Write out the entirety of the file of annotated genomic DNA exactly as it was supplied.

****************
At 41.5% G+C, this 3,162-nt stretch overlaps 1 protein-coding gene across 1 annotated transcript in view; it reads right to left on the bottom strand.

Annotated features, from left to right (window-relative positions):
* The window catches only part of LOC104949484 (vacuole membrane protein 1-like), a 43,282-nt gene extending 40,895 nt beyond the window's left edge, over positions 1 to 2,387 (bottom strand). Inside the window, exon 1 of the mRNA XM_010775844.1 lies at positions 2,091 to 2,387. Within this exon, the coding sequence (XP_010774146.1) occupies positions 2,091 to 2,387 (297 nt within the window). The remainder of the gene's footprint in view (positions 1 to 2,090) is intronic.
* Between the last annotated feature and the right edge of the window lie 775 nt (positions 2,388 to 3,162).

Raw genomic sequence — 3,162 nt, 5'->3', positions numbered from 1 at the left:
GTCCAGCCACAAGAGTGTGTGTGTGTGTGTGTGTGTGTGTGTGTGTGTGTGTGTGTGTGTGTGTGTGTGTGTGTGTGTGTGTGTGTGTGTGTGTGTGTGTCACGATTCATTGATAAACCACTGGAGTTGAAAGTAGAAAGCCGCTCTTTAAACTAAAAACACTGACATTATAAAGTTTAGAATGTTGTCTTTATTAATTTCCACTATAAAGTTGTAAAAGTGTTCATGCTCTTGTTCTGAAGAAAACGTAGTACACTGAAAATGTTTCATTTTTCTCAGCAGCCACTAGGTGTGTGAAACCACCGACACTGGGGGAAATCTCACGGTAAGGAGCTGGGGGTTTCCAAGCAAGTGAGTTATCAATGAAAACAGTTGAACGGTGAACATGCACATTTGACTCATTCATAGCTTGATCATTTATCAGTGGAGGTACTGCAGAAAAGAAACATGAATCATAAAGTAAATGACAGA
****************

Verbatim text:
At 41.5% G+C, this 3,162-nt stretch overlaps 1 protein-coding gene across 1 annotated transcript in view; it reads right to left on the bottom strand.

Annotated features, from left to right (window-relative positions):
* The window catches only part of LOC104949484 (vacuole membrane protein 1-like), a 43,282-nt gene extending 40,895 nt beyond the window's left edge, over positions 1 to 2,387 (bottom strand). Inside the window, exon 1 of the mRNA XM_010775844.1 lies at positions 2,091 to 2,387. Within this exon, the coding sequence (XP_010774146.1) occupies positions 2,091 to 2,387 (297 nt within the window). The remainder of the gene's footprint in view (positions 1 to 2,090) is intronic.
* Between the last annotated feature and the right edge of the window lie 775 nt (positions 2,388 to 3,162).

Raw genomic sequence — 3,162 nt, 5'->3', positions numbered from 1 at the left:
GTCCAGCCACAAGAGTGTGTGTGTGTGTGTGTGTGTGTGTGTGTGTGTGTGTGTGTGTGTGTGTGTGTGTGTGTGTGTGTGTGTGTGTGTGTGTGTGTGTCACGATTCATTGATAAACCACTGGAGTTGAAAGTAGAAAGCCGCTCTTTAAACTAAAAACACTGACATTATAAAGTTTAGAATGTTGTCTTTATTAATTTCCACTATAAAGTTGTAAAAGTGTTCATGCTCTTGTTCTGAAGAAAACGTAGTACACTGAAAATGTTTCATTTTTCTCAGCAGCCACTAGGTGTGTGAAACCACCGACACTGGGGGAAATCTCACGGTAAGGAGCTGGGGGTTTCCAAGCAAGTGAGTTATCAATGAAAACAGTTGAACGGTGAACATGCACATTTGACTCATTCATAGCTTGATCATTTATCAGTGGAGGTACTGCAGAAAAGAAACATGAATCATAAAGTAAATGACAGA